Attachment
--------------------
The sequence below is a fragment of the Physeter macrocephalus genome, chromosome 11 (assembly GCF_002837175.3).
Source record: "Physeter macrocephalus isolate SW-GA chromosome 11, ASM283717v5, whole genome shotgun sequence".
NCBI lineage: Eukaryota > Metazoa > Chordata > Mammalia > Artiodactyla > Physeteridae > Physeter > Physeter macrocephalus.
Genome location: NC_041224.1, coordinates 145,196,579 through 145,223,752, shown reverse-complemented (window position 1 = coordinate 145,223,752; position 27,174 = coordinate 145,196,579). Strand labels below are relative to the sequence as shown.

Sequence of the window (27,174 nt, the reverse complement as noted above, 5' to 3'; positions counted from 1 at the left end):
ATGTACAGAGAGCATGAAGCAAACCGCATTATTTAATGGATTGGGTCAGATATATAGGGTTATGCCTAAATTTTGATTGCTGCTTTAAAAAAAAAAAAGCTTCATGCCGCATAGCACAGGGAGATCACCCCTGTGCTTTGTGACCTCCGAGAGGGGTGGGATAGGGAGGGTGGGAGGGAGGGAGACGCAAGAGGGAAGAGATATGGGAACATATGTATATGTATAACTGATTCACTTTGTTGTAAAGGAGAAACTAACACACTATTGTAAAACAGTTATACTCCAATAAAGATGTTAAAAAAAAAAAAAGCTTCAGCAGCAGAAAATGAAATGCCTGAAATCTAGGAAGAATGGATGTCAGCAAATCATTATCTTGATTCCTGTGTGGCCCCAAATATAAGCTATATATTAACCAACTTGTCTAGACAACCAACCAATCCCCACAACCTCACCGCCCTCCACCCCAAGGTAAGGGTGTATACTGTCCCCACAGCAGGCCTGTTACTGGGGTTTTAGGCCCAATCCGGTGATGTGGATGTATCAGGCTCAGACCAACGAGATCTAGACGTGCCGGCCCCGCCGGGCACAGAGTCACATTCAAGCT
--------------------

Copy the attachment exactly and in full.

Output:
The sequence below is a fragment of the Physeter macrocephalus genome, chromosome 11 (assembly GCF_002837175.3).
Source record: "Physeter macrocephalus isolate SW-GA chromosome 11, ASM283717v5, whole genome shotgun sequence".
NCBI lineage: Eukaryota > Metazoa > Chordata > Mammalia > Artiodactyla > Physeteridae > Physeter > Physeter macrocephalus.
Genome location: NC_041224.1, coordinates 145,196,579 through 145,223,752, shown reverse-complemented (window position 1 = coordinate 145,223,752; position 27,174 = coordinate 145,196,579). Strand labels below are relative to the sequence as shown.

Sequence of the window (27,174 nt, the reverse complement as noted above, 5' to 3'; positions counted from 1 at the left end):
ATGTACAGAGAGCATGAAGCAAACCGCATTATTTAATGGATTGGGTCAGATATATAGGGTTATGCCTAAATTTTGATTGCTGCTTTAAAAAAAAAAAAGCTTCATGCCGCATAGCACAGGGAGATCACCCCTGTGCTTTGTGACCTCCGAGAGGGGTGGGATAGGGAGGGTGGGAGGGAGGGAGACGCAAGAGGGAAGAGATATGGGAACATATGTATATGTATAACTGATTCACTTTGTTGTAAAGGAGAAACTAACACACTATTGTAAAACAGTTATACTCCAATAAAGATGTTAAAAAAAAAAAAAGCTTCAGCAGCAGAAAATGAAATGCCTGAAATCTAGGAAGAATGGATGTCAGCAAATCATTATCTTGATTCCTGTGTGGCCCCAAATATAAGCTATATATTAACCAACTTGTCTAGACAACCAACCAATCCCCACAACCTCACCGCCCTCCACCCCAAGGTAAGGGTGTATACTGTCCCCACAGCAGGCCTGTTACTGGGGTTTTAGGCCCAATCCGGTGATGTGGATGTATCAGGCTCAGACCAACGAGATCTAGACGTGCCGGCCCCGCCGGGCACAGAGTCACATTCAAGCT